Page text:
In a turbid decade called “the ’60s”, my young protagonist Donnie attends middle school and high school, enters college in 1969, avoids the draft, checks out a few antiwar happenings and tries to make sense of it all, in a nation being torn apart by the interference patterns generated when these four (Bounty, Discontent, Escape, Anarchy) encountered each other. That’s the scenario of King of Soul.

I should have it ready for you to read in a year or three.

King of Soul

Balancing Contentment and Discontent

March 2, 2014

Paul of Tarsus, a founder of what has come to be called Christianity, spent most of his life promoting–not  himself–but  the work of another person, Jesus Christ. In so doing, Paul built a foundation of faith upon the redemptive cornerstone that Jesus had laid at Calvary. That foundation has been expanded and strengthened over the last two thousand years, and is now known as Christianity.

How did this one man, Paul, make, by his life’s work, such a lasting impact on the whole world? For starters, he traveled all over the eastern Mediterranean teaching and expounding one very important message, which eventually became known as  the Gospel. While he was doing all that, he endured, and survived, a myriad of dangerous situations. Paul was an adventurer who got into trouble just about everywhere he went, went through life constantly misunderstood and misinterperted, came perilously close to death on several occasions, suffered through shipwrecks, snakebites and being the object of riotous mobs.

He was a nonviolent revolutionary, whose life mission was to enable  the world to be delivered  from doing bad shit.

And yet, in the midst of all that Paul said and did to establish the work of Christ in this world, do you think he was a happy man? Did he go into eternity with a satisfaction that he had done the best he could to live what he believed?

In a letter to his friends in Philipi, Paul wrote:

. . . I have learned to be content in whatever circumstances I am. I know how to get along with humble means, and I also know how to live in prosperity; in any and every circumstance I have learned the the secret of being filled and going hungry, both of having abundance and suffering need.”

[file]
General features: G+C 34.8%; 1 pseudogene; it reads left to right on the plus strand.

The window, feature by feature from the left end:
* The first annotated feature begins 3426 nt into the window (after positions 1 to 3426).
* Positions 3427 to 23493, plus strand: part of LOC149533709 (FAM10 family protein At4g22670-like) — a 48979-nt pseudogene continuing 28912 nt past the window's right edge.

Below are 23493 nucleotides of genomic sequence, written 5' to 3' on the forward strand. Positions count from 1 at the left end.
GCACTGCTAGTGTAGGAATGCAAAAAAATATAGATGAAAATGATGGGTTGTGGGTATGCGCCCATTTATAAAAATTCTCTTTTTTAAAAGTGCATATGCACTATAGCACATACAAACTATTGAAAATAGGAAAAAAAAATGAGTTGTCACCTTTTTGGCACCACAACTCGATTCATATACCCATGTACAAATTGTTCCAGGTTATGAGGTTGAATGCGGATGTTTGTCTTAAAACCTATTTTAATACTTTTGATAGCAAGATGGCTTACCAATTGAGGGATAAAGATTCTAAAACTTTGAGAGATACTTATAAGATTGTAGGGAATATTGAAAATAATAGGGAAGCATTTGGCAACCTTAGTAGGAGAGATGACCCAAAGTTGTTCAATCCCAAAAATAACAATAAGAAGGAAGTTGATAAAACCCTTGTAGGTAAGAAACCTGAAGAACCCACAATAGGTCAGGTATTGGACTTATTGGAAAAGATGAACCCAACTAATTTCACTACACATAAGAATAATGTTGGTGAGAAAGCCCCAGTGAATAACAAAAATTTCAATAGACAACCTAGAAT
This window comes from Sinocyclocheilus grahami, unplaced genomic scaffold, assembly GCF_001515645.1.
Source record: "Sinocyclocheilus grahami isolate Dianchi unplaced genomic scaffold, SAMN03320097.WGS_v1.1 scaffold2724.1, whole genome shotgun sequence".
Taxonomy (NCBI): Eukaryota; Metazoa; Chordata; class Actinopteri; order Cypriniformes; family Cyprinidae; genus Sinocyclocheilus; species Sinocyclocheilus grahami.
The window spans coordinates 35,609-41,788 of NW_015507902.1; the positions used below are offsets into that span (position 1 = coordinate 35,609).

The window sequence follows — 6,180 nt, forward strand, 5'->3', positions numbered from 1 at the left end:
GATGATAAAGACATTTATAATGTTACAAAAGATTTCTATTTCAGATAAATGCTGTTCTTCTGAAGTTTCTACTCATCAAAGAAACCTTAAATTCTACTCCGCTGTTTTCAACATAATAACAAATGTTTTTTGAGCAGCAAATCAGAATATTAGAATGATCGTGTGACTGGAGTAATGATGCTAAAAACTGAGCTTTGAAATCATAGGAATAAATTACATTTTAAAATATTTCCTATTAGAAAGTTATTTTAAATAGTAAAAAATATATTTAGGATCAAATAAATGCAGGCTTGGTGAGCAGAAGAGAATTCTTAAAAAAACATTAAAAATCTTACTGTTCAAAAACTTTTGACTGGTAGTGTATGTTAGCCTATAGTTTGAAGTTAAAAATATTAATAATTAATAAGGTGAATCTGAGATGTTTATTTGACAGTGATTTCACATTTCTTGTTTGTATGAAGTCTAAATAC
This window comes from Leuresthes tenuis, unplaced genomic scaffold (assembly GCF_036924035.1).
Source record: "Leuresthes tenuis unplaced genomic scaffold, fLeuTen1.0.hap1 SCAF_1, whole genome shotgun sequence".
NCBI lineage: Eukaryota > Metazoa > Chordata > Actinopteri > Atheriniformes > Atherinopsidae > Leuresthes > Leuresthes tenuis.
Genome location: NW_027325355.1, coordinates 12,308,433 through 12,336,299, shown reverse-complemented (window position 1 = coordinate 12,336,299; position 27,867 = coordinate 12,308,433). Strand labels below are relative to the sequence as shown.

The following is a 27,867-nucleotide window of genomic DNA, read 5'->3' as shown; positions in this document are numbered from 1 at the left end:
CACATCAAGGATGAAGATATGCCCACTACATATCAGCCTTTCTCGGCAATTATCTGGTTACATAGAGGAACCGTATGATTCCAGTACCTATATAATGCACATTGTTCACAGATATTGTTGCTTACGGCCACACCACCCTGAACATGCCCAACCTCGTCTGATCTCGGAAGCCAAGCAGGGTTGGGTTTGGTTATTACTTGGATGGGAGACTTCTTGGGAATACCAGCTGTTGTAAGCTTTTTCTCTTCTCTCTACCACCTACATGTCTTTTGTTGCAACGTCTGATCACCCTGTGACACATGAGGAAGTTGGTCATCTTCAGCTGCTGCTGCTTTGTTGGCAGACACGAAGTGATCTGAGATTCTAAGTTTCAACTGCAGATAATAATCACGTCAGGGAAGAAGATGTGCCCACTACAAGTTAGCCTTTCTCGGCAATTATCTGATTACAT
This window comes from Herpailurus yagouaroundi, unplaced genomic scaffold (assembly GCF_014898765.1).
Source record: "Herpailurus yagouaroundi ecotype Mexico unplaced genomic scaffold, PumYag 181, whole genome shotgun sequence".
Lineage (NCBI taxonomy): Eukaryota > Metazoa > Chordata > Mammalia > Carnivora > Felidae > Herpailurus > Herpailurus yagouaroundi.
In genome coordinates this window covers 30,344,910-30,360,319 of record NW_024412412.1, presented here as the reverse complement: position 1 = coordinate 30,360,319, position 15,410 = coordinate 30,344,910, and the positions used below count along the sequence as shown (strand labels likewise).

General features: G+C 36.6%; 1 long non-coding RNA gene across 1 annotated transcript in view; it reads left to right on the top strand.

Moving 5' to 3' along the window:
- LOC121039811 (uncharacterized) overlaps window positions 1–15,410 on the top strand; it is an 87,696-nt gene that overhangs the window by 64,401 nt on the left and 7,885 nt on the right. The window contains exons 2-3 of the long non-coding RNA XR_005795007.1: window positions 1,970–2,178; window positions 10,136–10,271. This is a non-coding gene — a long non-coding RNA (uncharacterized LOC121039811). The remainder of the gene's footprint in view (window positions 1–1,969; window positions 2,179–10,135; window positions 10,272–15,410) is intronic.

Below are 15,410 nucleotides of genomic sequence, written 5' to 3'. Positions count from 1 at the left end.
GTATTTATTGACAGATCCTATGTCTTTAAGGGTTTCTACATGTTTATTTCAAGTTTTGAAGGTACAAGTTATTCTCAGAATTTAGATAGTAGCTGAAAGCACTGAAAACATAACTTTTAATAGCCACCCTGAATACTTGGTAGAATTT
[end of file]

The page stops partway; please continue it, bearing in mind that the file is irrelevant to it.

I heard a pastor speak about this morning. His sermon, using Paul as the example, was all about contentment and discontent. There is a tension, you know, between these two–being content or being discontent. It was a very good teaching about learning to be content in this life. Of course, we all want to learn this principle, don’t we? as Paul did, or we will spend our life being miserable.

And who the hell wants to be miserable? Not me. So yes, I want to learn that lesson that Paul learned, and wrote about–that lesson that was passed down through a couple of centuries and was renewed in my hearing this morning when Mickey expounded on it.

I want to be content in this life. I mean, who doesn’t?

So there I was sitting in church this morning hearing encouragement through the mouth of a contemporary preacher about the wisdom that Paul had recorded in a letter two centuries ago. It was encouragement to learn more about finding contentment. That’s good advice.

On the other hand, Karl Marx taught that religion was the opiate of the people. If I am accepting, through my faith in Christ, contentment,  I am copping out? Should I, instead of cultivating contentment, allow my periodic discontent about the injustice and cruelty of this world propel  me to burn zealously in this life as an activist to stop injustice and end violence and prevent the cruel exploitation of helpless people and eliminate the income inequality gap? So I’m thinking about this tension between desiring contentment, and allowing discontent to become a productive motivator to make life somehow better. Paul said he had learned to be content, and yet he was not content to sit on his duff and watch tv or surf the net (just kidding), but rather he allowed a little personal discontent about the sorry state of this world to motivate himself to go into the world and try to change it for the better.

Meanwhile, while I was listening to Mickey’s lesson about Paul’s contentment, I remembered the subject of the last article that I had been reading this morning before I closed the laptop and drove to church. It’s called  “The Winter of our Discontent.” You may want to check it out if your are interested in economics–real economics, not this hyped-up QE stuff that the Fed has been dishing out since 1987.

Of course, the article by Eric Parnell that I just linked above for you doesn’t really have much to do with Paul of Tarsus or learning to be content. But what’s curious to me is that the spiritual lesson and the economics article, both of which I encountered this Sunday morning, were both dealing with the tension between contentment and “discontent.”

And that got my attention. This is the kind of incidental interlude that contributes greatly to my cognitively dissonant celebration of life!  I want you to know that I can be content about what the Lord has given me to do in this life, while still appreciating the motivational value of a little discontent and disruption every now and then.

Now go; be well and prosper, but don’t get too comfortable with our success.

CR, with new novel, Smoke, to publish soon